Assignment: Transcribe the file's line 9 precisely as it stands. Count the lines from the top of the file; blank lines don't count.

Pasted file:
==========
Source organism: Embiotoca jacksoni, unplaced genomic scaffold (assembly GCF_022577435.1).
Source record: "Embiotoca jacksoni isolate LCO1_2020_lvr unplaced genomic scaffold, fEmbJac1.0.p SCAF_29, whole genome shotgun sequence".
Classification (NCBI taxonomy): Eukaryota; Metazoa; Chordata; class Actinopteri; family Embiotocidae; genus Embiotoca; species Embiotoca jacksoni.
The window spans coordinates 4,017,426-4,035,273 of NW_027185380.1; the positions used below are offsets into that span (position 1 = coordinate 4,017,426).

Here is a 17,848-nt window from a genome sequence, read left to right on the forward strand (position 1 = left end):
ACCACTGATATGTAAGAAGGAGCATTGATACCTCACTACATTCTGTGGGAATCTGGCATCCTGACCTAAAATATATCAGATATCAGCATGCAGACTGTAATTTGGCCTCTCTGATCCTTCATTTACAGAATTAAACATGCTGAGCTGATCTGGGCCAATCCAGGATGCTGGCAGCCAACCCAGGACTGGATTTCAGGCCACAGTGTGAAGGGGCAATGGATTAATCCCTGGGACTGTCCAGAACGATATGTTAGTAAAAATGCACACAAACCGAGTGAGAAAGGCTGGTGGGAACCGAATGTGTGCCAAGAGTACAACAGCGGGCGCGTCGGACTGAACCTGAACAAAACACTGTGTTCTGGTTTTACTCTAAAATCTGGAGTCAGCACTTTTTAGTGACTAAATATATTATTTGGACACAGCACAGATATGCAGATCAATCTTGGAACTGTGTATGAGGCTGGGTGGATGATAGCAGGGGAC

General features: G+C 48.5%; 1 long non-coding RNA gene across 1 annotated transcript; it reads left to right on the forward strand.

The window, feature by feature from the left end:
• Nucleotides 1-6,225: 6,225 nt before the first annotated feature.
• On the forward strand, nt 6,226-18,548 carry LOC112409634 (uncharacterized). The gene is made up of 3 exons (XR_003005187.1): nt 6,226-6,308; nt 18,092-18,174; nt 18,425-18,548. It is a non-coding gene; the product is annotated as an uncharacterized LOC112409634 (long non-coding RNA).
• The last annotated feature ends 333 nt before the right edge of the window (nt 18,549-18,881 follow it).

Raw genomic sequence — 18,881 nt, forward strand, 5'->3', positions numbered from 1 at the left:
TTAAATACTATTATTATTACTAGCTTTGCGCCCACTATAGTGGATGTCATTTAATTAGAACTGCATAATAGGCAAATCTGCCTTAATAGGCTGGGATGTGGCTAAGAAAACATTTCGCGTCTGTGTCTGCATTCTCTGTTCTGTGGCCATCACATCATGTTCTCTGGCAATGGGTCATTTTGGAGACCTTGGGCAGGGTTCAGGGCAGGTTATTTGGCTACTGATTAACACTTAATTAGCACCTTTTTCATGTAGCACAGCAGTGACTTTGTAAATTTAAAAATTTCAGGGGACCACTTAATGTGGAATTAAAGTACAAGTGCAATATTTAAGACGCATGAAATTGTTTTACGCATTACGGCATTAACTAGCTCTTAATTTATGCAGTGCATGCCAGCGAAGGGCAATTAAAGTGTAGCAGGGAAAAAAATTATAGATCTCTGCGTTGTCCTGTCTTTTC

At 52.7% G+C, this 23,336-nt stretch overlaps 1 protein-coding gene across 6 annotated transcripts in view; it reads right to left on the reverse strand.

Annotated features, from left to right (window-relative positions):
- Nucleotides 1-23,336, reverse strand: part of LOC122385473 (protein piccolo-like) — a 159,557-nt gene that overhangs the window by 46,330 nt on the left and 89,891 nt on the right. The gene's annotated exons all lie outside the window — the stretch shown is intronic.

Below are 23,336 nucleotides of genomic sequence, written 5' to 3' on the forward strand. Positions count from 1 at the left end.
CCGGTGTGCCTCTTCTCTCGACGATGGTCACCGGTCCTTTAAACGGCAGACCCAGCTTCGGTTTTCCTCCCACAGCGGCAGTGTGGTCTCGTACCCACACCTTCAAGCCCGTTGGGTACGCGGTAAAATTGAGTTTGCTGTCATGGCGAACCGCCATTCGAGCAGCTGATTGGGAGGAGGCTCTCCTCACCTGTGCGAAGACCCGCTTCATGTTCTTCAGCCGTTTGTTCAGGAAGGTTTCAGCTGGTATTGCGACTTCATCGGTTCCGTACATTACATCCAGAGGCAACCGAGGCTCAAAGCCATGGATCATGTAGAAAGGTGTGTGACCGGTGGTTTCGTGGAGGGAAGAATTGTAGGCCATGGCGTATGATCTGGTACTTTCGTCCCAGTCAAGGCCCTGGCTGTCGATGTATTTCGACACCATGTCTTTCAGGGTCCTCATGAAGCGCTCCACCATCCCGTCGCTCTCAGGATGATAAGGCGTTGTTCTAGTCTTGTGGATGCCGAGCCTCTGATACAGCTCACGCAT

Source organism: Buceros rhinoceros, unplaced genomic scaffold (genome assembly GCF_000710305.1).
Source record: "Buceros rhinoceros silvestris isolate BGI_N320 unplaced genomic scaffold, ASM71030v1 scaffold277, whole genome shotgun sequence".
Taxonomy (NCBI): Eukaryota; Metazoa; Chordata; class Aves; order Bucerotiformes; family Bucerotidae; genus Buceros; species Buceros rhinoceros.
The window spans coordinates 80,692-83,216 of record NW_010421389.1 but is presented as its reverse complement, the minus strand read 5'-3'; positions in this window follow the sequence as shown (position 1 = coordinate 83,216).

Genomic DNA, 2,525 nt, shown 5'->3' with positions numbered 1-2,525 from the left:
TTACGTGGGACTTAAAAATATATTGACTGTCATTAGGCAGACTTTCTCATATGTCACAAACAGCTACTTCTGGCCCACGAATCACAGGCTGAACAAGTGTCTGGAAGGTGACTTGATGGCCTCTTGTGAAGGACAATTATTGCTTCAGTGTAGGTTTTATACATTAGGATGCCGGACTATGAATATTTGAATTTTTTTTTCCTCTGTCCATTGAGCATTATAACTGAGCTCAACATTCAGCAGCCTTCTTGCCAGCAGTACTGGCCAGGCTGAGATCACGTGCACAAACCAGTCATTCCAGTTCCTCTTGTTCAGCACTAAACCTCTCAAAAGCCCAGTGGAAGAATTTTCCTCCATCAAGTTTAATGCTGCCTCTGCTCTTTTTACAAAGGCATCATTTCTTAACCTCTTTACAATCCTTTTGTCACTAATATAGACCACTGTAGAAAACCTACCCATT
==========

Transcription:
• Nucleotides 1-6,225: 6,225 nt before the first annotated feature.